IMG_1256A newborn Kiran, already angry – he screamed non-stop for an hour after being born.

Bear with me on the gory title, I’m going somewhere with this.

I was inspired to write this by a campaign that was going around on my Facebook news feed yesterday about a Russian woman living in Bali who had lost her unborn baby during her last month of pregnancy due to complications and was now in Sanglah hospital in a coma, fighting for her life. The campaign was to try and find as many people as possible to give B+ blood to increase her chances of survival. I just checked in on the story now to find that she has sadly died, leaving her husband and 4-year-old daughter. So utterly tragic.

Would she have lived if she was in a different country, perhaps with a readily available blood bank? Impossible to say but this problem comes up time and time again. Bali does simply not have enough blood and if, god forbid, you ever get into a serious accident or have a life-threatening illness that requires a blood transfusion, there is a good chance you will need people to donate “on demand”.

And people do get into accidents – motorbike accidents usually. Then childbirth is another big risk. I hemorrhaged after having Kiran, luckily not badly enough to need donated blood but it’s definitely something to consider in advance if you’re planning to have a baby here. I’m in the lucky position of having AB+ blood which means I can receive donations from any other blood type, but others are not so fortunate.

Pregnant women with a rhesus negative blood type are particularly at risk as it is in critically short supply in Bali. While around 15% of Caucasians have rhesus negative blood, only 1% of Asians do. The problem is a real one and I’ve heard of women shipping in blood from Singapore in preparation for labour, in case of complications.

The Red Cross maintains a register of rhesus negative donors in Bali and if you plan to live here for any significant length of time, I would urge you to make sure you know your blood type and add yourself to the register so you can be contacted when a supply is needed. My ‘lucky’ AB blood is almost useless as it can only be donated to other AB types.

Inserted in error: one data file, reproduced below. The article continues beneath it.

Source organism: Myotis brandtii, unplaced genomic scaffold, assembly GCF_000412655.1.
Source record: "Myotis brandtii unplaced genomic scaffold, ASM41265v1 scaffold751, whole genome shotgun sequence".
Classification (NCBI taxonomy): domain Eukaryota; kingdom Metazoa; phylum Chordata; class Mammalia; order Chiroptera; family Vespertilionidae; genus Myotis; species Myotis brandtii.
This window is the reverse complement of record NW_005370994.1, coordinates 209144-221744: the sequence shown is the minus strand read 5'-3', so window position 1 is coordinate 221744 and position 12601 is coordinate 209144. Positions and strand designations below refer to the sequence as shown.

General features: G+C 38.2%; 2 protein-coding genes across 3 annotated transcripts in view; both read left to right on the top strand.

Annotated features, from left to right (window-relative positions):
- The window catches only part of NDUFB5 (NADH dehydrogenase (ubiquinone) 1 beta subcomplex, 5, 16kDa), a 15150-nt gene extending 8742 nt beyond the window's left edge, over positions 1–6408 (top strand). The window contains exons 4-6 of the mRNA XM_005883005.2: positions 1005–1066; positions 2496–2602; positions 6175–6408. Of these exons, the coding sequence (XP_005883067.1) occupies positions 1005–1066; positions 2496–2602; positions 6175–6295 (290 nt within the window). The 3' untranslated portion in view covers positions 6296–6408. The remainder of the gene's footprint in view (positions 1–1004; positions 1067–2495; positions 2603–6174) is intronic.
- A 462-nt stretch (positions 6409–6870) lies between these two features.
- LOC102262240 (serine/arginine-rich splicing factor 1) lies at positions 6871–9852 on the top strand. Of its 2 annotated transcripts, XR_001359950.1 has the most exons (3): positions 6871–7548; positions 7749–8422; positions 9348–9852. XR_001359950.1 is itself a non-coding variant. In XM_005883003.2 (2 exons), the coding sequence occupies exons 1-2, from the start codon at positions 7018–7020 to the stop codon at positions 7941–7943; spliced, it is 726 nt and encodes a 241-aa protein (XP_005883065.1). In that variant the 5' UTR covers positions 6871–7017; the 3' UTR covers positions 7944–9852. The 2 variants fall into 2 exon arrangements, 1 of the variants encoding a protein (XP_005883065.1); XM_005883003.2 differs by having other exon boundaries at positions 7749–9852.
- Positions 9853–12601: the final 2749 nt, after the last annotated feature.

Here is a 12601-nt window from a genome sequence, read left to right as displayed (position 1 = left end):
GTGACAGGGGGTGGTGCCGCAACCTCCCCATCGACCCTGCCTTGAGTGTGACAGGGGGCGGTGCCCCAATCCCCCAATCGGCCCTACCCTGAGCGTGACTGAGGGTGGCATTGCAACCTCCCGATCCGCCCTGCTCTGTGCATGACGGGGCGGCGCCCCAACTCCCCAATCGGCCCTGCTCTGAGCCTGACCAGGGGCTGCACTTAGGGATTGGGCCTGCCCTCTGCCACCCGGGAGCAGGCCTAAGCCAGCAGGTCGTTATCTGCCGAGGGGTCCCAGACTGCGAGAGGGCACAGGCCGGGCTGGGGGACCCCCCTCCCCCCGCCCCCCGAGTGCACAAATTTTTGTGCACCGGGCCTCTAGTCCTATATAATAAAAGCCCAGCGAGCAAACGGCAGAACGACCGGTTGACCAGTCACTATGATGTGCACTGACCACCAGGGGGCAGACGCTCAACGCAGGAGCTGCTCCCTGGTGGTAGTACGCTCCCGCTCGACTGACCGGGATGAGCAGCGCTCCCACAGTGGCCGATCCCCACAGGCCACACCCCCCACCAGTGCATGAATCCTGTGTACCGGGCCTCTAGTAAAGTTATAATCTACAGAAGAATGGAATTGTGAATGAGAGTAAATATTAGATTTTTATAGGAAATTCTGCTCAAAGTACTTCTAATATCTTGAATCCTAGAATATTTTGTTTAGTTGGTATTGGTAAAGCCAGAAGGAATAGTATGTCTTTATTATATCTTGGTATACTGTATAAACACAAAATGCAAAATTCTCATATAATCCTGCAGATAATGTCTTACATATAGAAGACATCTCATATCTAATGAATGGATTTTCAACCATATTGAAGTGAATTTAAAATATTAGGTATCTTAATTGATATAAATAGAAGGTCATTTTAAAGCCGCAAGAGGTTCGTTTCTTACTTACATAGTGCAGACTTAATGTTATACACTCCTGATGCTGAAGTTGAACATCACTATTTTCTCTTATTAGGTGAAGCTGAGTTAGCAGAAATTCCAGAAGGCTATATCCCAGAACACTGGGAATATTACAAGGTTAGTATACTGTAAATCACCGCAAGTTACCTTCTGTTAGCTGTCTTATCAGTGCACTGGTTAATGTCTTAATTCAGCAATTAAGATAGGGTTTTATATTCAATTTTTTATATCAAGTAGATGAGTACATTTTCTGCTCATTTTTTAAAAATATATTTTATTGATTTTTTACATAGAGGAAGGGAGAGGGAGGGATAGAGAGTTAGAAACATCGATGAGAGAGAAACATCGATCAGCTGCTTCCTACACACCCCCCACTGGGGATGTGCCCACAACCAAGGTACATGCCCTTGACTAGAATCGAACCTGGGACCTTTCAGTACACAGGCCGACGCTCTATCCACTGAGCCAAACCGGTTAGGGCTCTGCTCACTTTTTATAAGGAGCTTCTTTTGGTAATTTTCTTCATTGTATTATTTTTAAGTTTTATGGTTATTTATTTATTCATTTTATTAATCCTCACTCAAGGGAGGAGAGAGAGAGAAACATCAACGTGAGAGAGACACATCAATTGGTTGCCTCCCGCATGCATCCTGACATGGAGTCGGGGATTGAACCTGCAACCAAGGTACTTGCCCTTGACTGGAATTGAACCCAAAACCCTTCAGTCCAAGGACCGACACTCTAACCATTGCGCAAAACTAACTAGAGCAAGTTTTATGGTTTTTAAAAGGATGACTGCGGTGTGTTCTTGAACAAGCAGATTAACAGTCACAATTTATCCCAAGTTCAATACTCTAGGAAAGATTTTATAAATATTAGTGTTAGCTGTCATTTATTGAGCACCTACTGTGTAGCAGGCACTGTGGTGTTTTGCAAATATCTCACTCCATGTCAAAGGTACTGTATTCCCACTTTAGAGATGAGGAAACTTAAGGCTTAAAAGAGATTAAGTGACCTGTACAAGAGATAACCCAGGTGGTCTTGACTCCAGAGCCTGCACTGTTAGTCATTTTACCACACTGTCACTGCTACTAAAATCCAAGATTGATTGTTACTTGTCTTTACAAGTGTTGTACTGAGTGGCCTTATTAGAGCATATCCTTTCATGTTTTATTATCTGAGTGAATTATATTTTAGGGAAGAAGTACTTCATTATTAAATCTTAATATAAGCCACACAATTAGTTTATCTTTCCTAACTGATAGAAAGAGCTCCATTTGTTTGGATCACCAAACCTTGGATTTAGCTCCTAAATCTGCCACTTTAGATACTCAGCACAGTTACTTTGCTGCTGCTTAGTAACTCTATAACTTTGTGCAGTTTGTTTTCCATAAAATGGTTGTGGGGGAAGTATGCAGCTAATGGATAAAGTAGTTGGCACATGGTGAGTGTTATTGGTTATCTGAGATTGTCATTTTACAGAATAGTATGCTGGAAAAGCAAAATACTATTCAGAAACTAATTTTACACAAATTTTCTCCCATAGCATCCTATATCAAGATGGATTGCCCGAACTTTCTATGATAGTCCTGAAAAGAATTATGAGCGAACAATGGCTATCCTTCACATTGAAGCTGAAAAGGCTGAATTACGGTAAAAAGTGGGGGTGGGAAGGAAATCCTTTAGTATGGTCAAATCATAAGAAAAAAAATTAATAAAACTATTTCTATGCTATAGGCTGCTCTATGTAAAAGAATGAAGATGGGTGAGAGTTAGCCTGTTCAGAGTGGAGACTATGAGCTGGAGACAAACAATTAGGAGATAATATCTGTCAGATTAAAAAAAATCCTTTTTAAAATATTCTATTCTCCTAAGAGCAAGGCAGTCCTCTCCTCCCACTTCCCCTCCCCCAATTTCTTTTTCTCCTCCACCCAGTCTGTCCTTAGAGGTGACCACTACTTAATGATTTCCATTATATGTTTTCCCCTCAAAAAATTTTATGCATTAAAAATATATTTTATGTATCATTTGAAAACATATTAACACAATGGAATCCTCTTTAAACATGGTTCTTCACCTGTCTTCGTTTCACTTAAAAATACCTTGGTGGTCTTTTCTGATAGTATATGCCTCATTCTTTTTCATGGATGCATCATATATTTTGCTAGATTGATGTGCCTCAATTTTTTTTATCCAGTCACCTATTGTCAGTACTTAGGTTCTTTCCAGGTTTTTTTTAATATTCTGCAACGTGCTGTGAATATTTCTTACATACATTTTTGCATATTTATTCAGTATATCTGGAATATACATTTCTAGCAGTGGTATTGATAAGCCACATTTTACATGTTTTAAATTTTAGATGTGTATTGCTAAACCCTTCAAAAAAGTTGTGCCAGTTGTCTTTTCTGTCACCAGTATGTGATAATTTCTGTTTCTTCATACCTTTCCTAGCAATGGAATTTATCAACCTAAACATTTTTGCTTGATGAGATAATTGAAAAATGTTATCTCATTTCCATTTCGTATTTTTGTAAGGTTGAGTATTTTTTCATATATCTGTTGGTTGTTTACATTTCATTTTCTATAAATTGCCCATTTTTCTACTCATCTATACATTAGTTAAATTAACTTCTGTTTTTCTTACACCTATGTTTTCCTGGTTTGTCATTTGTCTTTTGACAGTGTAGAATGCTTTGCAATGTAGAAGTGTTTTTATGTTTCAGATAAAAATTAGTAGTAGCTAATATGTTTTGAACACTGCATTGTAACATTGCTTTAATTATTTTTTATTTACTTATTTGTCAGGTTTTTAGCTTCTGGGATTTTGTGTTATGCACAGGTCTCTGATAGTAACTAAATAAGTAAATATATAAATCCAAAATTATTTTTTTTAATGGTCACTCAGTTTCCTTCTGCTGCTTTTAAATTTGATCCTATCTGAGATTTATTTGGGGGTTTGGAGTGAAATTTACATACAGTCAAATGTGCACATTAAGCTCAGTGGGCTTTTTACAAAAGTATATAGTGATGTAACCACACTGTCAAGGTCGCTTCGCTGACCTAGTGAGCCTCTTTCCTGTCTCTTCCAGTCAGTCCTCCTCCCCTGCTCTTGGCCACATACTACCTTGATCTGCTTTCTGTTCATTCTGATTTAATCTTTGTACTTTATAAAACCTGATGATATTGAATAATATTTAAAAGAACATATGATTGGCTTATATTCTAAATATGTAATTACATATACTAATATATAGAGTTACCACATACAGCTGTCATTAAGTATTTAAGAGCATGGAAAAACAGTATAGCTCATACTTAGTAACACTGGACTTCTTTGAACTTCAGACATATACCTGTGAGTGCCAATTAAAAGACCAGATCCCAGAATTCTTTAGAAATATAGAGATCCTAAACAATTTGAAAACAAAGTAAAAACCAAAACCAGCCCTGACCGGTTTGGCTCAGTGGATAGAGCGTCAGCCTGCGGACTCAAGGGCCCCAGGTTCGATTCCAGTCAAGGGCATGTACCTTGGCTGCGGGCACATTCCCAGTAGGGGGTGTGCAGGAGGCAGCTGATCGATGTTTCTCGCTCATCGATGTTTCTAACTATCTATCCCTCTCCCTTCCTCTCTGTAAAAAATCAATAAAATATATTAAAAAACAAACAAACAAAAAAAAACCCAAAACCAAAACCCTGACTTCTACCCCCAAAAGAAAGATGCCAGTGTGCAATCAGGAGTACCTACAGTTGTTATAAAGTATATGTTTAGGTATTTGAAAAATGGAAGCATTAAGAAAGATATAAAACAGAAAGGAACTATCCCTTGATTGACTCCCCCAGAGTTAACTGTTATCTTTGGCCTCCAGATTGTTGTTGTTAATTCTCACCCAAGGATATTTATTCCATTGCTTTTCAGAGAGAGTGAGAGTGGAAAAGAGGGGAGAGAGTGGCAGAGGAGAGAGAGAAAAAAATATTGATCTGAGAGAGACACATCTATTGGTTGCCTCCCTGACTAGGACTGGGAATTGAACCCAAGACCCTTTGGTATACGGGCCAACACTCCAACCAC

From time to time incidents like the poor Russian girl come up and I do think about those of us who have chosen to live in countries less developed than the ones we come from and the risks we are taking. Bali’s medical care is improving but is still way behind the likes of Malaysia and Singapore and expats with serious conditions are usually flown out of the country.

It never really occurred to me to go back to the UK or go anywhere else to give birth – there are some good hospitals here, with well-trained doctors (although maybe a little on the laid back side – read Erica’s account of the differences between Jakarta and Singapore). They just don’t always have the resources that other countries do when things go wrong. As expats we’re often spoiled with hospitals that look like 5-star hotels with service to match. It’s easy to forget that most of the rest of the country don’t have access to these facilities – the maternal mortality rate in Indonesia is one of the highest in Southeast Asia.

If you’re interested in donating Rh-negative blood while you’re travelling in Bali, you can contact the Red Cross or Kim Patra. If you’d like to donate to a cause to improve healthcare access to pregnant women in Indonesia, Bumi Sehat is a wonderful organisation.